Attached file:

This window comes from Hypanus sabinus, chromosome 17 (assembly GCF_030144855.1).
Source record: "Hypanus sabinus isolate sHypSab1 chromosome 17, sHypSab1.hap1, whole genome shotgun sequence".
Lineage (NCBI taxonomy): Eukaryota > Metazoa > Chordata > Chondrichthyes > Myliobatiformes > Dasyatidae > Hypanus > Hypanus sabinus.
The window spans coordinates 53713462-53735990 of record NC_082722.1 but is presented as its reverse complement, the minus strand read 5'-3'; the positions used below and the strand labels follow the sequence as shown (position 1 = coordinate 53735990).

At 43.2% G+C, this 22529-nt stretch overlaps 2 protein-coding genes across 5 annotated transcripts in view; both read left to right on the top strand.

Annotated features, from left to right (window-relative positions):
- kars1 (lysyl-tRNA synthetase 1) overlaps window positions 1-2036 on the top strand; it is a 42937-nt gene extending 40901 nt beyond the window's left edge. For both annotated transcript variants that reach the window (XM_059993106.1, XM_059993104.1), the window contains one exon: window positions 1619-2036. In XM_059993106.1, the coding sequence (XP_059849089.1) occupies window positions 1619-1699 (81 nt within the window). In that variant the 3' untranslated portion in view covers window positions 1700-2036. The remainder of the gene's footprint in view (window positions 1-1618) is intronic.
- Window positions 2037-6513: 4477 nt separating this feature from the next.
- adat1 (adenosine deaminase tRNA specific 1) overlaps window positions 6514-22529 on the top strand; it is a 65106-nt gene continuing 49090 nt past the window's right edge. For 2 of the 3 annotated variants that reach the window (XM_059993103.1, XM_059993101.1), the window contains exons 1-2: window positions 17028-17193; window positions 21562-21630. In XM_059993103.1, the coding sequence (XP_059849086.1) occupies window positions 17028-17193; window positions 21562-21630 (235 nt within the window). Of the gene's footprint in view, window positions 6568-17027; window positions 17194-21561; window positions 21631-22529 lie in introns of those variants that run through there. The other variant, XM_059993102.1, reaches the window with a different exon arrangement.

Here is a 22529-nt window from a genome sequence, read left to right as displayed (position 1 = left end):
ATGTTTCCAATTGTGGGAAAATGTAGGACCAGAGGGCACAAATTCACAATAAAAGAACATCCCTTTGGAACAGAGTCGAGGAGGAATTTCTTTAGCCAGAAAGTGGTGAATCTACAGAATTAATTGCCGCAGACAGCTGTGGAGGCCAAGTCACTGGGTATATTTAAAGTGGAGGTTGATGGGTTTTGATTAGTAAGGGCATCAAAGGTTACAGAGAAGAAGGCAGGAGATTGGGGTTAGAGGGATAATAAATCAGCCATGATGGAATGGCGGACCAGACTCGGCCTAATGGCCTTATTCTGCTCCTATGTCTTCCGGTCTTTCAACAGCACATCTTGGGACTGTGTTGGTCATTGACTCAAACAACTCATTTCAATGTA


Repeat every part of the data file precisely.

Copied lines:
This window comes from Hypanus sabinus, chromosome 17 (assembly GCF_030144855.1).
Source record: "Hypanus sabinus isolate sHypSab1 chromosome 17, sHypSab1.hap1, whole genome shotgun sequence".
Lineage (NCBI taxonomy): Eukaryota > Metazoa > Chordata > Chondrichthyes > Myliobatiformes > Dasyatidae > Hypanus > Hypanus sabinus.
The window spans coordinates 53713462-53735990 of record NC_082722.1 but is presented as its reverse complement, the minus strand read 5'-3'; the positions used below and the strand labels follow the sequence as shown (position 1 = coordinate 53735990).

At 43.2% G+C, this 22529-nt stretch overlaps 2 protein-coding genes across 5 annotated transcripts in view; both read left to right on the top strand.

Annotated features, from left to right (window-relative positions):
- kars1 (lysyl-tRNA synthetase 1) overlaps window positions 1-2036 on the top strand; it is a 42937-nt gene extending 40901 nt beyond the window's left edge. For both annotated transcript variants that reach the window (XM_059993106.1, XM_059993104.1), the window contains one exon: window positions 1619-2036. In XM_059993106.1, the coding sequence (XP_059849089.1) occupies window positions 1619-1699 (81 nt within the window). In that variant the 3' untranslated portion in view covers window positions 1700-2036. The remainder of the gene's footprint in view (window positions 1-1618) is intronic.
- Window positions 2037-6513: 4477 nt separating this feature from the next.
- adat1 (adenosine deaminase tRNA specific 1) overlaps window positions 6514-22529 on the top strand; it is a 65106-nt gene continuing 49090 nt past the window's right edge. For 2 of the 3 annotated variants that reach the window (XM_059993103.1, XM_059993101.1), the window contains exons 1-2: window positions 17028-17193; window positions 21562-21630. In XM_059993103.1, the coding sequence (XP_059849086.1) occupies window positions 17028-17193; window positions 21562-21630 (235 nt within the window). Of the gene's footprint in view, window positions 6568-17027; window positions 17194-21561; window positions 21631-22529 lie in introns of those variants that run through there. The other variant, XM_059993102.1, reaches the window with a different exon arrangement.

Here is a 22529-nt window from a genome sequence, read left to right as displayed (position 1 = left end):
ATGTTTCCAATTGTGGGAAAATGTAGGACCAGAGGGCACAAATTCACAATAAAAGAACATCCCTTTGGAACAGAGTCGAGGAGGAATTTCTTTAGCCAGAAAGTGGTGAATCTACAGAATTAATTGCCGCAGACAGCTGTGGAGGCCAAGTCACTGGGTATATTTAAAGTGGAGGTTGATGGGTTTTGATTAGTAAGGGCATCAAAGGTTACAGAGAAGAAGGCAGGAGATTGGGGTTAGAGGGATAATAAATCAGCCATGATGGAATGGCGGACCAGACTCGGCCTAATGGCCTTATTCTGCTCCTATGTCTTCCGGTCTTTCAACAGCACATCTTGGGACTGTGTTGGTCATTGACTCAAACAACTCATTTCAATGTA